The 52nd NeMLA (Northeast Modern Language Association) Convention (Philadelphia, PA) is now going to be held on a hybrid/virtual platform between March 11 and 14, 2021. This means you can present your papers virtually from anywhere in the world without having to travel to Philadelphia, PA. We now hope to hear more from scholars and students living outside of the US. Please consider sending your abstracts to our panels by September 30! See this link for more instructions: http://www.buffalo.edu/nemla/convention/callforpapers/submit.html

 Reposting my own panel description here for anyone interested in global modernism and print networks:

Discourses of Asian American Literature and Studies Then and Now (NeMLA 2021 panel)

updated: 
Wednesday, September 16, 2020 - 11:42am
Northeast Modern Language Association (NeMLA)
deadline for submissions: 
Wednesday, September 30, 2020

Since the coinage of the term “Asian American” in the late 1960s, the fields of Asian American literature and Asian American studies have since then grown remarkably. Now in recent decades, more and more widespread interdisciplinary connections are made between Asian American fields and other disciplines, such as history, religion, media, and cultural studies. As Asian American fields continue to evolve and create new discourses of understanding and new approaches of interpretation, long-standing traditions should not be forgotten, for they play a major role in shaping the future of Asian American literature and studies.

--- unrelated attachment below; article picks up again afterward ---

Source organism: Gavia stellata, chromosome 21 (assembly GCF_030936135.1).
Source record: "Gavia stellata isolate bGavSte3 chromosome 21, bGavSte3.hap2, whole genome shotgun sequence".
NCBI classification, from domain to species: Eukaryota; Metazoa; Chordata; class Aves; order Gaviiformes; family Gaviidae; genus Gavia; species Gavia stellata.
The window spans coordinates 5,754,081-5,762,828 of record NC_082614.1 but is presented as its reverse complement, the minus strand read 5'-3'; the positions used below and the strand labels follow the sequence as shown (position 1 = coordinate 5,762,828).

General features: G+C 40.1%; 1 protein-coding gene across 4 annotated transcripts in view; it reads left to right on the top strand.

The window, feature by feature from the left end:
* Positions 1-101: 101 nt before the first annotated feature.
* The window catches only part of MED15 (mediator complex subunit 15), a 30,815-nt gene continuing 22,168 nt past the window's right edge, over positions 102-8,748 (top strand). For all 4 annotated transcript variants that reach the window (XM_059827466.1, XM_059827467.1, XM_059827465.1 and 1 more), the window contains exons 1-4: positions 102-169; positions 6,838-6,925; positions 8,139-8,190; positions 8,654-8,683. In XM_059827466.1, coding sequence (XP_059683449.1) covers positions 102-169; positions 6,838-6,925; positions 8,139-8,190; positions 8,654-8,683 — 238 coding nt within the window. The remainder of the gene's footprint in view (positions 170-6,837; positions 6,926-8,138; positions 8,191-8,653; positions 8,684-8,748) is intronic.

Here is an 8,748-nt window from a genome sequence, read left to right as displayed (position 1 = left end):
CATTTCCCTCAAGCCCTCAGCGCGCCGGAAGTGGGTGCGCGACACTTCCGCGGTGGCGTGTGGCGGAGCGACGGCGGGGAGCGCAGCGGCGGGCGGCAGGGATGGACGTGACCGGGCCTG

(Updated) Still Greek to Us: Greek Myth and 21st-century Literature (NeMLA 2021)

updated: 
Tuesday, September 15, 2020 - 5:54pm
Northeast Modern Language Association
deadline for submissions: 
Wednesday, September 30, 2020

Stories from ancient Greek myths dot the literary landscape of the early 21st century. To some extent, this has been the result of deliberate planning, as when Canongate began publishing a series of mythological retellings by well-known authors in 2005. But alongside and independent of such coordinated efforts to keep old tales alive for contemporary audiences, offerings from both established authors (David Malouf, Barry Unsworth, Colm Toibin, Pat Barker) and successful newcomers (Madeline Miller, Daisy Johnson) have likewise retold and reimagined mythical narratives in recent years.